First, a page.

Would love any guidance that could be provided regarding this. Thanks in advance.

  • dtenenbadtenenba Member

    OK, I have one more clue. Now I see in the logs of one of the failed jobs the following:

    download failed: s3://aws-broad-references/hg38/v0/Homo_sapiens_assembly38.fasta to ../cromwell_root/aws-broad-references/hg38/v0/Homo_sapiens_assembly38.fasta [Errno 28] No space left on device

    So then further along when this file is referenced, it fails again (do you want the equivalent of bash's set -e here so that the entire job will fail when the initial download fails?).

    I did some poking around and it does seem like there is scratch space.
    I modified the hello world job to instead run sleep infinity so I could inspect the running container. I used ECS and EC2 to find the public IP of the instance, ssh'd to it, and ran docker exec to get into the running container. Looking at the size of /cromwell_root:

    # df -h
    Filesystem                                                                                        Size  Used Avail Use% Mounted on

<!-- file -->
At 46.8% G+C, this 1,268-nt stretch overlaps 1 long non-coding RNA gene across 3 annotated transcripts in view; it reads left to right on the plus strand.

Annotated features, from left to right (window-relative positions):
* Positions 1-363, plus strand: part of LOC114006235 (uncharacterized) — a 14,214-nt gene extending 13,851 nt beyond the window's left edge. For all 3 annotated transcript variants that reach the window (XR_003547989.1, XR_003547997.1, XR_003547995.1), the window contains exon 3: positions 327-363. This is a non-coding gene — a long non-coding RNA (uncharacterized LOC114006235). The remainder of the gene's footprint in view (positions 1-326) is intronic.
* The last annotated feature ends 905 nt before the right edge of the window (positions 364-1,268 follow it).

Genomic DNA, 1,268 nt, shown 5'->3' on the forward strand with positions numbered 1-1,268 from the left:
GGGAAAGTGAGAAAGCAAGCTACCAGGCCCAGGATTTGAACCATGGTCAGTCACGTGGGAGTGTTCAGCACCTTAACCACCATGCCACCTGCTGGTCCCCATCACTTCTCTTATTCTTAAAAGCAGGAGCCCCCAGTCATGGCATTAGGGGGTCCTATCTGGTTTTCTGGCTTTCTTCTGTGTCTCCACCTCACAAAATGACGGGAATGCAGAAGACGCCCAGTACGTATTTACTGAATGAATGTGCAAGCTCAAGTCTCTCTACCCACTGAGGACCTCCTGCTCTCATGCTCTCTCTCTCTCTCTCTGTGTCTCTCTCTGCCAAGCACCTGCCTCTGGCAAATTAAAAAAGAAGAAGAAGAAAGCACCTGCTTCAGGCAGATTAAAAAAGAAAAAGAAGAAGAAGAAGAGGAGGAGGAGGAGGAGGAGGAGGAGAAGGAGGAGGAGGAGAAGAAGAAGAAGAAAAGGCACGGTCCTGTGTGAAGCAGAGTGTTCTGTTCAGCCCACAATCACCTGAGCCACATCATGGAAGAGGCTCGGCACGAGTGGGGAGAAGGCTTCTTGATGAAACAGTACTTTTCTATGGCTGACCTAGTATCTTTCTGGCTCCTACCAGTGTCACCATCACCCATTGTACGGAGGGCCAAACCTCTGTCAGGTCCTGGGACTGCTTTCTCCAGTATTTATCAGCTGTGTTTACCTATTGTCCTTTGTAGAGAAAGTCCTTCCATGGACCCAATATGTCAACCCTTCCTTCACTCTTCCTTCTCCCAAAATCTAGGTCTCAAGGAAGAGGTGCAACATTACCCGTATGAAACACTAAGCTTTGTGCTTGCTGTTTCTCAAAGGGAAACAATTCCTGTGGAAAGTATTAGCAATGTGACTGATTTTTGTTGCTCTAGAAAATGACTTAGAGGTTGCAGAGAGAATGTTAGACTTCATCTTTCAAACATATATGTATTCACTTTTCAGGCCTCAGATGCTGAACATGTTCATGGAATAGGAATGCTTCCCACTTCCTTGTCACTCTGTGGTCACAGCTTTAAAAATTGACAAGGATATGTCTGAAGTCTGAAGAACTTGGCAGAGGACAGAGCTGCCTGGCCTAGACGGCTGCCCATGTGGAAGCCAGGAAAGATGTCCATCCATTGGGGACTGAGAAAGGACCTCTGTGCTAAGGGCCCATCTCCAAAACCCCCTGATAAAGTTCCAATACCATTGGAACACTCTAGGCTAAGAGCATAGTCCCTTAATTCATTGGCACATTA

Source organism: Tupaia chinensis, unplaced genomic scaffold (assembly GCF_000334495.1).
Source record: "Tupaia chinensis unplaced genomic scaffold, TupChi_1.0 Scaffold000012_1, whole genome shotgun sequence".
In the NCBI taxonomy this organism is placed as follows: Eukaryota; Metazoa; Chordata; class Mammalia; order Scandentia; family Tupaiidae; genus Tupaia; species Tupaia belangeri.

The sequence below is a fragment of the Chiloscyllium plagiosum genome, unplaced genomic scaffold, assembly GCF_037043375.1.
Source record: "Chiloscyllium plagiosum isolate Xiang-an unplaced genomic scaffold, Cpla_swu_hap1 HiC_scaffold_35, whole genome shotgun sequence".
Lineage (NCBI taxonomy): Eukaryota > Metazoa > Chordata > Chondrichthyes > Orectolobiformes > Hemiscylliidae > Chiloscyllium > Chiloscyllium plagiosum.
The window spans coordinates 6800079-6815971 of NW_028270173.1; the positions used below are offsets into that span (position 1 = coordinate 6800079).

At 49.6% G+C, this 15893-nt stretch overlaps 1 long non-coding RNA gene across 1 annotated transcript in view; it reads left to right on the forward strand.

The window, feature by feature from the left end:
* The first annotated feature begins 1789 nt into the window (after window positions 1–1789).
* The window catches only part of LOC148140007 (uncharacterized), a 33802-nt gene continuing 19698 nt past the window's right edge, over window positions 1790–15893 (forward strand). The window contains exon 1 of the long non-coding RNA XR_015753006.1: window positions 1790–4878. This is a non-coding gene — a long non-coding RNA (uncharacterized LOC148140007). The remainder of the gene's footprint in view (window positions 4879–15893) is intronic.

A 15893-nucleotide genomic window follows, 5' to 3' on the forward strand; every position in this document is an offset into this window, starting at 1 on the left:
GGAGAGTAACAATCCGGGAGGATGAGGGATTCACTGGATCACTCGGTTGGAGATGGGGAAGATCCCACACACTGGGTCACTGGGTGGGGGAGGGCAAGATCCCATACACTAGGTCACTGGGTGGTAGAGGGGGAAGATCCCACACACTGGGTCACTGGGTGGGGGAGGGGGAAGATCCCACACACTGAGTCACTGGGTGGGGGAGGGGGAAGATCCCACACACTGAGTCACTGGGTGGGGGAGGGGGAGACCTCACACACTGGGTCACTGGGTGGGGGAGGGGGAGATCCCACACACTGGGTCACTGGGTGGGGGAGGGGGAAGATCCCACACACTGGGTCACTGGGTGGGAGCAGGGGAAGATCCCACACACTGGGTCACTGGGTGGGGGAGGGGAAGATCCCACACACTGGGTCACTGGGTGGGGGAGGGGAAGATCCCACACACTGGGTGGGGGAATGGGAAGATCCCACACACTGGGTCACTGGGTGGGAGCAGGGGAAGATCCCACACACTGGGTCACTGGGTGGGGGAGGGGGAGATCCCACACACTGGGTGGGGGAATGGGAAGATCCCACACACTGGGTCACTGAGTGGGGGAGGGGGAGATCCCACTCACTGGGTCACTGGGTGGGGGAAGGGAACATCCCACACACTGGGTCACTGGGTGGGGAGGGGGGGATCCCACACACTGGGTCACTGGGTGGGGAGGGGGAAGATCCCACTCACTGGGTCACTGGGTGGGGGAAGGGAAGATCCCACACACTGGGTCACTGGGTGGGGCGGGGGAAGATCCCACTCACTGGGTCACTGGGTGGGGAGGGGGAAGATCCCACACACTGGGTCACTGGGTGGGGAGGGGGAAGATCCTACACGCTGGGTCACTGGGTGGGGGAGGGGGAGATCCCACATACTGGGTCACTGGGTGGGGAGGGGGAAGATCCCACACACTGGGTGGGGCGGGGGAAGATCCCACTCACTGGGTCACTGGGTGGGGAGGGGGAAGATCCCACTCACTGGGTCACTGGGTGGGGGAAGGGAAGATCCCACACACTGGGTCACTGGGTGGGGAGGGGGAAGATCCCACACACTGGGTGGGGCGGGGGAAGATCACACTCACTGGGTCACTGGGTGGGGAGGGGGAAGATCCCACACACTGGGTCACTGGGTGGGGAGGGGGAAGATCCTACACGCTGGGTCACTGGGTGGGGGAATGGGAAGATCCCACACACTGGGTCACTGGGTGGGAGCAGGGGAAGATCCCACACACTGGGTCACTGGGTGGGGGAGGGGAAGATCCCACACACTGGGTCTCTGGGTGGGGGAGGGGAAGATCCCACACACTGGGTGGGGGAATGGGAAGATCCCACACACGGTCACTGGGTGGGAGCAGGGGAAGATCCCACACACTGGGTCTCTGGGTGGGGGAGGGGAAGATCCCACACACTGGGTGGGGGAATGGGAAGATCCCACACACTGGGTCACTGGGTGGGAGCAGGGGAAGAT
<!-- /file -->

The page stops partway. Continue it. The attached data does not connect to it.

/dev/xvda1                                                                                        7.8G  995M  6.7G  13% /cromwell_root

    It seems that the size of the file that it failed to download (s3://aws-broad-references/hg38/v0/Homo_sapiens_assembly38.fasta) is just over 3 GB, and since several containers are running on the same instance, that would quickly fill up the available 6.67G in /cromwell_root.

    Is there something I can do to increase scratch space on /cromwell_root?

    Also regarding the "too many requests" errors, I noticed this bit of configuration that can be put in the config file to govern the requests rate. I changed number-of-requests to 10000 and per to '1 seconds` in line with AWS's stated rate limits but still got "too many requests" errors. Are these settings honored in AWS or just in GCP? Is there a file like this one that includes all the possible config for AWS?

    And finally, why did I have to download the scattered calling intervals file? What prevented cromwell from seeing that file in S3? I am using the same config file that cromwell uses in its tests with the following changes: